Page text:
As the decade closes, I would be remiss not to reflect on how my career has evolved over the last 10 years. I have been an instructional designer for the majority of this decade, thanks in no small part to the immense amount of resources available in the learning and development field. Continue reading
Last week I wrote about the strengths of elearning vs. instructor-led training (ILT). In the comment section, someone suggested that it would be interesting to see a third column in the comparison: virtual instructor-led training (vILT). I’m nothing if not a man of the people, so I’m giving them what they want.
Something I found interesting when I added the vILT column is that I couldn’t really come up with anything unique to vILT. Every item checked off for vILT is shared by either ILT or elearning. As I studied this more, I had to pause. While vILT by its nature is instructor-led and thus will obviously share some traits with ILT, it also has some things in common only with elearning.
There’s nothing in this chart to suggest that any one of these formal training methods is superior to either of the other two. It really comes down to the problem you’re looking to solve.
Need to deploy something rapidly across multiple countries and continents in multiple languages? Elearning may be your best bet.
Have an audience of learners that doesn’t have access to reliable Internet? More traditional classroom-based learning (ILT) may need to be your solution.
What’s missing from this chart when it comes to advantages of these three delivery methods? Is there anything unique to vILT that neither ILT nor elearning have? Let’s hear your thoughts in the comment section.
Last Wednesday I was a guest on dominKnow’s Instructional Designers In Offices Drinking Coffee (IDIODC) show and we spoke about Instructor-led training (ILT) and the value it still has in today’s world of learning. During the show, we reminisced about predictions during the early 2000s that ILT would eventually be replaced by elearning and other technologies.
As we talked, there was consensus that both elearning and ILT belong in every instructional designer’s tool bag. My company has certainly had conversations with clients in which we entered the meeting assuming the best solution would be elearning, but after asking some probing questions it turned out that ILT was the best solution (and vice versa).
If your needs assessment determines that a formal training intervention is the best solution and you’re trying to decide whether you should go the elearning route or the ILT route, perhaps you’ll find the following comparison helpful:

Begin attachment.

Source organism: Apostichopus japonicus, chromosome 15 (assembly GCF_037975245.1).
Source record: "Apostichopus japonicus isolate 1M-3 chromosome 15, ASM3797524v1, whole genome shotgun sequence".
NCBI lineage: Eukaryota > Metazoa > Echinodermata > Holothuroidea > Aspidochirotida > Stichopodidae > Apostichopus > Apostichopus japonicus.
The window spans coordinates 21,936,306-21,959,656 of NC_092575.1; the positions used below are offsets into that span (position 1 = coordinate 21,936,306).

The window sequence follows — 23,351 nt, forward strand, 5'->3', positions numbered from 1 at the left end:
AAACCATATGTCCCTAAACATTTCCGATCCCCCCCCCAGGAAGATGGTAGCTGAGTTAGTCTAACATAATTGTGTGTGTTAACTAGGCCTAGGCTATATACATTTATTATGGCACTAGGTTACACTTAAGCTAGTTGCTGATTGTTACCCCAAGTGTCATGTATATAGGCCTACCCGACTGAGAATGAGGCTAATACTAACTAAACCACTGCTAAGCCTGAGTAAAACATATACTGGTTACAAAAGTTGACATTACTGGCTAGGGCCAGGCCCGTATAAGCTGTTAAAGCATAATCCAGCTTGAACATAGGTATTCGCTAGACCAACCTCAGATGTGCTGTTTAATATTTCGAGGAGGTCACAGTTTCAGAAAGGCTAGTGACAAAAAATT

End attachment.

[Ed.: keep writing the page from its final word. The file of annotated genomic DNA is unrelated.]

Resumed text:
Do you agree with the comparison? Do you see it differently? Let’s hear your thoughts in the comment section.
There was a discussion on social media this week around the necessity of fun in training. I stared at the post for a long time and trying to decide if, in fact, fun is something that should be included in all training. I spent a lot of time thinking about this over the last 24 hours, and think this is an interesting conversation we should be having in L&D. Continue reading
Have you ever wished you could reduce the number of hours (or days) it takes to come up with engaging ideas for your training sessions?This morning my company, Endurance Learning, launched an online tool that can help you generate a facilitator guide, a complete set of activities and a PowerPoint deck – all in under five minutes. The tool is called Soapbox. Here is how it works:Continue reading
A great presentation involves planning, evidence-based instructional design, engaging delivery, compelling visuals and some way for people to do something new or differently or better as a result. Easy, right?
Maybe not so much. I’ve never met a single person who could do every one of those things well. So how can someone cobble together a great presentation with all of those elements? Continue reading
Years ago, I had a director who had perfected the art of what our team called the “drive-by”. A drive-by from this director involved him asking you for a “really quick favor” in which you would be asked to work on a pet-project of some sort that often involved a new technology or new industry trend he wanted to try out. These projects ranged from the latest video technologies, new StoryLine features, Moocs, gamification, leaderboards, performance support, etc… If ATD or other industry leaders had it on their radar, he had a pet-project targeted. Being asked to be involved was a compliment, even if other work had to be balanced when asked. Continue reading
Systems training can be really hard to design in a way that’s engaging for both the presenter and participants.
On Friday, I had about 5 minutes before I needed to jump on a call, so I decided to see if I could generate something more interesting for a 2-hour Salesforce Basics training session. This is what I came up with:Continue reading
Course design can be scary. There are a lot of logistics to consider, the content needs to be correct and put together in a way that makes sense, and the participants must engage with the content to learn. There is a lot of art and a lot of science to course design, and many books/principles/etc. have been written to simplify the process. So far, simplifying course design has been fairly unattainable. Continue reading
In about a month, my team will be launching a tool we’ve developed to help create better presentations, faster. Our original concept was to dramatically reduce the amount of instructional design time spent on developing training sessions.
I’m currently working with several clients on facilitating strategic planning sessions, which got me to wondering: would our tool be useful in helping to design elements of strategic planning sessions?
After three or four minutes of playing with the tool, here is the lesson plan it generated for me Continue reading